Thursday, December 08, 2016

The clock ticks on

One of the pieces I inherited from my parents is this Emperor grandfather clock.

I remember picking it up in Baton Rouge.  I am not sure where, but it was some sort of warehouse sale maybe.  My Dad did not own a truck, so we borrowed his boss's El Camino, or the 'car truck' as I called it.  I thought it was the neatest car ever!! I rode all the way to and from Baton Rouge using the pull down arm rest in between Mom and Dad as my seat.  I was probably two or three years old, so it would have been 1974 or 1975.  No car seat or seat belt required in those days.

I grew up hearing that clock gong every 15 minutes.  I say hear but after so long you don't hear it any more until someone visiting comments about that noisy clock!  It has and off switch but what's the fun in having a grandfather clock that doesn't gong on the hour?

I was about six or seven and my job was to wind the clock.  I got a kick out of pulling the chains I guess.  I thought I would be smart and wind it faster by pulling two of the three chains at once.  I guess I pulled too hard because next thing I knew, I was crying on the carpet pinned under the clock.  I don't remember it hurting but I remember being hysterical that I had broken the clock!!  By some miracle, we were both fine and neither had a thing broken or scratched.

The clock ticked on until sometime in the late 80s or early 90s when it became still.  In the corner it sat for several years staring silently at us.  It became the backdrop for pictures.  I'm not sure why.  Perhaps it was the nicest piece we had.  Countless times I stood in the corner by the clock to take a picture.

After the birth of the miraculous internet, my Dad tracked down new guts for the clock.  The guts cost more than the clock originally did.  He surprised my Mom with it for Christmas.  Or tried to.  She secretly told me she thought he was fixing the clock, and sure enough, he did.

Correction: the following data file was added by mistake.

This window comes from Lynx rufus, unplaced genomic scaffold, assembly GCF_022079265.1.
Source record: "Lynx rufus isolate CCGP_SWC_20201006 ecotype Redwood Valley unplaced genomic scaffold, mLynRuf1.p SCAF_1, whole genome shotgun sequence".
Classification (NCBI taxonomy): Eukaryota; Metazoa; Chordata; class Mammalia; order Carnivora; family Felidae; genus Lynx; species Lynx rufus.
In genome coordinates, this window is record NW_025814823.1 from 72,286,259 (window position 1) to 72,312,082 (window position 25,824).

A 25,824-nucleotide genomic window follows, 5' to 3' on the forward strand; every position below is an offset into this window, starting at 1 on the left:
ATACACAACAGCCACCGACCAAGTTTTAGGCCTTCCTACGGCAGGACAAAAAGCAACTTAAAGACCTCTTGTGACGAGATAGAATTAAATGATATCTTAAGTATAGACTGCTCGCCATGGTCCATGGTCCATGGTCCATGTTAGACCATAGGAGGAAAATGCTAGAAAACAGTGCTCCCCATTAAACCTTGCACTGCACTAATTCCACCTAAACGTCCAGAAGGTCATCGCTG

It was a little different in that the sun and the moon on the face were gone, but it was back to chiming every 15 minutes.  And it was LOUD.  My Dad ended up bending the little hammers a bit so they didn't strike as hard.  And time ticked on, sitting in the corner as it always had.  Eventually Mom passed away and it once again sat silently in the corner because my Dad never bothered to wind it.

Then came the threat of a big flood in spring of 2011.  The Morganza Spillway was to be opened.  Morgan City could be washed away if the seawall didn't hold.  Since the clock was one of the few things of value, my Dad offered it to me to keep it in a safe place.  "It's going to be yours anyway," he said.  Clint moved it to our house, and we put it to rest in our corner.

Now we often use it for a photo background.  It's usually silent as nobody winds it but me.  I won't let the kids touch it for some reason.  I try to keep it running, but often it gets forgotten.  Valerie complains about the gonging keeping her awake at night.

I still don't hear it.

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